4. This last point is in no ways an attempt to lessen the seriousness of extremism, but rather an opportunity to link extremist groups to the larger intra-Islamic phenomena of khārijism, which can provide Muslims with great insight and precedent in dealing with this specific problem.
  5. Given the last 4 points, I think of contemporary Islamic extremism as a spectrum beginning with Wahābism and culminating in the rise of ISIS. This does not mean that every step on this spectrum is itself violent, but every step is a march towards extremism and therefore away from orthodoxy.
  6. Overall, my interest in this subject matter is more practical than academic. This means that I am focused on prevention (i.e. soft power) and therefore training and education as tools for prevention. My goal is to help build more effective, measurable training programs for civil society and religious leaders to prevent further conflict. I believe countering violence and extremism is the role of law enforcement and not within my skill set.
  7. Part of my practical interest in this subject matter means that I am keen on identifying the following three points in each level of the spectrum:

a) Methodology – The way of thinking and the operating system extremist use to interpret religion and the world around them.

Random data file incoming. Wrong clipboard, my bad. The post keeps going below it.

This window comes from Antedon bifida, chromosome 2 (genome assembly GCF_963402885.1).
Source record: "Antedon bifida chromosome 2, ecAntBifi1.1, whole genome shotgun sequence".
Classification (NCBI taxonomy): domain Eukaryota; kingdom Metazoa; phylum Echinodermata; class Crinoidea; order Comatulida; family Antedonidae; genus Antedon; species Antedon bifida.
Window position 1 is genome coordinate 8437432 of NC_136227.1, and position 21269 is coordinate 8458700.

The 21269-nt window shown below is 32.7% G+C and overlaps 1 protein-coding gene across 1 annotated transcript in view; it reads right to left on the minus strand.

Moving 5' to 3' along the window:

b) Issues – Based on this methodology one can generate the issues that such a way of thinking produces. While in theory this could be endless, I tend to focus on top-level issues that serve as the umbrella for the rest. I will often use analytical tools to help me articulate these top-level issues, especially when focused on the extremist conversation online.

c) Methods of Influence – Here I trace the actual ways and organizations used to perpetuate these themes throughout history and geography.

Spectrum of Extremism in the Family of Islam

What follows is a skeleton of my working framework to the spectrum of extremism within Islam (meaning that many of the points under methodology-major tenants-methods of influence are a work in progress):

  1. Wahabism


– Rejection of Ash‘arism (i.e. Sunni theology).

                        Major Tenants/Issues

-Popularizing the split in tawḥīd of Ibn Taymiyya (d. 728/1328).

                        Methods of Influence

-Muhammad Abd al-Wahhab (d.1792) and followers.

  1. Salafism


-Rejection of the authority of the schools of law (i.e. madhāhib).

                        Major Tenants/Issues

-An attack on ḥadīth as the substrate for the rulings of the Sharī’a.